Psychosocial Factors and 2-Year Outcome Following Bariatric Surgery for Weight Loss

Matthew M. Clark, Bruno M. Balsiger, Christopher D. Sletten, Kristi L. Dahlman, Gretchen Ames, Donald E. Williams, Haitham S. Abu-Lebdeh, Michael G. Sarr

Research output: Contribution to journalArticlepeer-review

101 Scopus citations


Background: How psychosocial factors may impact on weight loss after bariatric surgery is not well understood. This lack of knowledge is problematic, because there is a high prevalence of psychosocial distress in patients seeking treatment for obesity in hospital-based programs. The purpose of this study was to examine the relationship between preoperative psychosocial factors and eventual weight loss. Method: Between 1987 and 1998, all individuals undergoing Roux-en-Y gastric bypass for weight loss in our institution had psychologic preoperative evaluations. Patients who were followed prospectively were studied. The relation of having received mental health treatment to percentage of excess weight loss at 2 years is examined using t-tests. Results: 62 women and 18 men completed a 2-year follow-up. Patients who had received treatment for either substance abuse (n=10) or psychiatric co-morbidity (n=39) lost more weight compared with those without such histories (P<0.05, P<0.001 respectively). Conclusion: Given these results, it is plausible that a history of having received either psychiatric treatment for a disorder or counseling for substance abuse should not be a contraindication to bariatric surgery, and, in fact, may be prognostic of favorable outcome. Further research examining psychosocial factors and outcome from bariatric surgery is clearly warranted.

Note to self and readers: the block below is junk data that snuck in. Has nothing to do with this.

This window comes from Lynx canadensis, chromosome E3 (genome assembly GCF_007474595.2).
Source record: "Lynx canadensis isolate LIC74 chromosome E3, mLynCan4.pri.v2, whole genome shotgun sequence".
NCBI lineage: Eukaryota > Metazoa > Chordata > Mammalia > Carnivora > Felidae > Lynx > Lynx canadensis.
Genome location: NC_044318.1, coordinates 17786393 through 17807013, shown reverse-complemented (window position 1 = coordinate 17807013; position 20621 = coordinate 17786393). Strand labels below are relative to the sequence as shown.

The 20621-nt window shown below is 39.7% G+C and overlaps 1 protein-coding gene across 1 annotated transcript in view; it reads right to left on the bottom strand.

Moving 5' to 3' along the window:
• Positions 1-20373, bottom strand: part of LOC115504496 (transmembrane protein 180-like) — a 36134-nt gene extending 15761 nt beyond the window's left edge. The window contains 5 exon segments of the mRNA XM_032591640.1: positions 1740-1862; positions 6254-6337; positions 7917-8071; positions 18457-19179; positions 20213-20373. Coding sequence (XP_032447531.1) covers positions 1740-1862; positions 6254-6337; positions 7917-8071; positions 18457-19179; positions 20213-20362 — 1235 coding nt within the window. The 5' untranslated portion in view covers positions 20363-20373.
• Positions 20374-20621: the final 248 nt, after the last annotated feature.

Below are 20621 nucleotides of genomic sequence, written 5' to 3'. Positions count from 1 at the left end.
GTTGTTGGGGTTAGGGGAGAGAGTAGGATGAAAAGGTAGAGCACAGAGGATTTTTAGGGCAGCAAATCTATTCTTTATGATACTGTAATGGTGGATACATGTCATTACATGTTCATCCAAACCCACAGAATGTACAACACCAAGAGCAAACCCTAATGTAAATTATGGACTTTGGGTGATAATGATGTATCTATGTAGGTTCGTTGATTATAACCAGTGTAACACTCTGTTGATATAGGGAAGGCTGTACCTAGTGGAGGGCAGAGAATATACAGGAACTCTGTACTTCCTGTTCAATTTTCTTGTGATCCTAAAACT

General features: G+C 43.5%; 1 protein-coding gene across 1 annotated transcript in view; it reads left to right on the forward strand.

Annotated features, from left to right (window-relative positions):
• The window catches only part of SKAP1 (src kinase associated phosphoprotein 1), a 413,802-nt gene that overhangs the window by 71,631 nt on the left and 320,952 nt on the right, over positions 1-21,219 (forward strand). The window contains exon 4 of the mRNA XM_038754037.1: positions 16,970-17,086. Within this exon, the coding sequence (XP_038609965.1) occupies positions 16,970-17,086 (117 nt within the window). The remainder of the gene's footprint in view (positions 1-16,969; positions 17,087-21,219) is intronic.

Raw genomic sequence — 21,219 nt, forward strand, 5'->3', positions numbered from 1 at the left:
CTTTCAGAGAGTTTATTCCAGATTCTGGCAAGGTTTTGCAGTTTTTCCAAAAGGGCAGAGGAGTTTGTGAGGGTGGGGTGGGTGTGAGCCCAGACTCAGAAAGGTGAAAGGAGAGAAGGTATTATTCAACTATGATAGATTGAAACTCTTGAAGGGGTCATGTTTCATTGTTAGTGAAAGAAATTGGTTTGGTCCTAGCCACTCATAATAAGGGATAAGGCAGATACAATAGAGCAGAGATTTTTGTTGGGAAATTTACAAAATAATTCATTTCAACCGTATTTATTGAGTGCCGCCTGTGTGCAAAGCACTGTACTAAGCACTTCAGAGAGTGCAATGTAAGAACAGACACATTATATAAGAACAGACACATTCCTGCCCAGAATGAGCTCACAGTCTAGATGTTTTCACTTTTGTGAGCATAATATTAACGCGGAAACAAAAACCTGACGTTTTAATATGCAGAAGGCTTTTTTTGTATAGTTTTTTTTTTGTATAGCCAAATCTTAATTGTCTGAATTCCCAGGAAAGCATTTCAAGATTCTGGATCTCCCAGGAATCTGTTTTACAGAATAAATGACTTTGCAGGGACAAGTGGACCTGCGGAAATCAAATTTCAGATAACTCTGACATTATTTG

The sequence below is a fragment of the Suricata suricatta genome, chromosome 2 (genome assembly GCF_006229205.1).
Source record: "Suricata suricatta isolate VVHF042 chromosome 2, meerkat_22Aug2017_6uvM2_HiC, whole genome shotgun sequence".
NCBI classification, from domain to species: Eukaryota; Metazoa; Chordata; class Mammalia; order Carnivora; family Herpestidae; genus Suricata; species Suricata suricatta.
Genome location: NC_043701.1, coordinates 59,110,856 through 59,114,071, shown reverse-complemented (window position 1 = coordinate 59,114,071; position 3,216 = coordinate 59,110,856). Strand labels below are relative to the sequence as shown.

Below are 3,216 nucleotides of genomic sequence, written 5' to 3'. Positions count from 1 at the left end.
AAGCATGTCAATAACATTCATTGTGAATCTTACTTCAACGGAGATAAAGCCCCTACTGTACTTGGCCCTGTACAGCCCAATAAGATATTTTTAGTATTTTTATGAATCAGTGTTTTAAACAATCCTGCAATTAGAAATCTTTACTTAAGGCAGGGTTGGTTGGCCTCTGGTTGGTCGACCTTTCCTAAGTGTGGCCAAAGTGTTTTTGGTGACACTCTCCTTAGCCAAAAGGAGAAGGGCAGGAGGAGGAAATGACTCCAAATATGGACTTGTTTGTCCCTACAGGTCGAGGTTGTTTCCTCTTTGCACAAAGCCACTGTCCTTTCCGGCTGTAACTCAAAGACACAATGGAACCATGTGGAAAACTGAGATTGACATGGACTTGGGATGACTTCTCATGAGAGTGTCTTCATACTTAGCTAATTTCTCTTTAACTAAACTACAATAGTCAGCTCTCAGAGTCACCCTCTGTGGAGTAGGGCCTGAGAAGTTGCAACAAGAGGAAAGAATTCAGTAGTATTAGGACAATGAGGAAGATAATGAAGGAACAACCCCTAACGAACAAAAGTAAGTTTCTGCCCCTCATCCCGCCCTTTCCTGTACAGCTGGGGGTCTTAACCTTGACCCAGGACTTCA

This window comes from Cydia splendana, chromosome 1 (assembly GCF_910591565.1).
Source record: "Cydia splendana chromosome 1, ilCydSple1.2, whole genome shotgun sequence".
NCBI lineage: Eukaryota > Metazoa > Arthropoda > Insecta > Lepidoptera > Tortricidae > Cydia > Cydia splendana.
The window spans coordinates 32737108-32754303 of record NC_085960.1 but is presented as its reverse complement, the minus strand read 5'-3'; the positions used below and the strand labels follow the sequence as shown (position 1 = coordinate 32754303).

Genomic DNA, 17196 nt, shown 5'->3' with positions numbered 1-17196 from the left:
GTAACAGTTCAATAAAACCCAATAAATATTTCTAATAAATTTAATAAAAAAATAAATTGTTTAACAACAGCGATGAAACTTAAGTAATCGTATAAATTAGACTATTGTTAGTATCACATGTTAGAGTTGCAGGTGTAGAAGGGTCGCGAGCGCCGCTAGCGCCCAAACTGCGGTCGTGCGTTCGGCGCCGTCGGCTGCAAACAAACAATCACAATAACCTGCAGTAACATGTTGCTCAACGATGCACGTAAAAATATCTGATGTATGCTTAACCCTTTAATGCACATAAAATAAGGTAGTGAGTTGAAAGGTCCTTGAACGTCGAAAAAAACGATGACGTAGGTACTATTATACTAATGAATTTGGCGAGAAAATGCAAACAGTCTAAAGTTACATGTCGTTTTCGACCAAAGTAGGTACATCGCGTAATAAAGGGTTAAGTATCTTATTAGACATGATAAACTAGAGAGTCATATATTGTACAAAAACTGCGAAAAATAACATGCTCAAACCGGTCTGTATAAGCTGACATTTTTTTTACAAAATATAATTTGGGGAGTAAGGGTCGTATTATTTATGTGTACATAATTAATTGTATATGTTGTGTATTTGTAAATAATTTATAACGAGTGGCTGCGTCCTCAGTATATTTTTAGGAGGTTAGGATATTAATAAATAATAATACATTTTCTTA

Original languageEnglish (US)
Pages (from-to)739-745
Number of pages7
JournalObesity Surgery
Issue number5
StatePublished - Oct 2003


  • Bariatric surgery
  • Gastric bypass
  • Morbid obesity
  • Prospective
  • Psychosocial factors

ASJC Scopus subject areas

  • Surgery
  • Endocrinology, Diabetes and Metabolism
  • Nutrition and Dietetics


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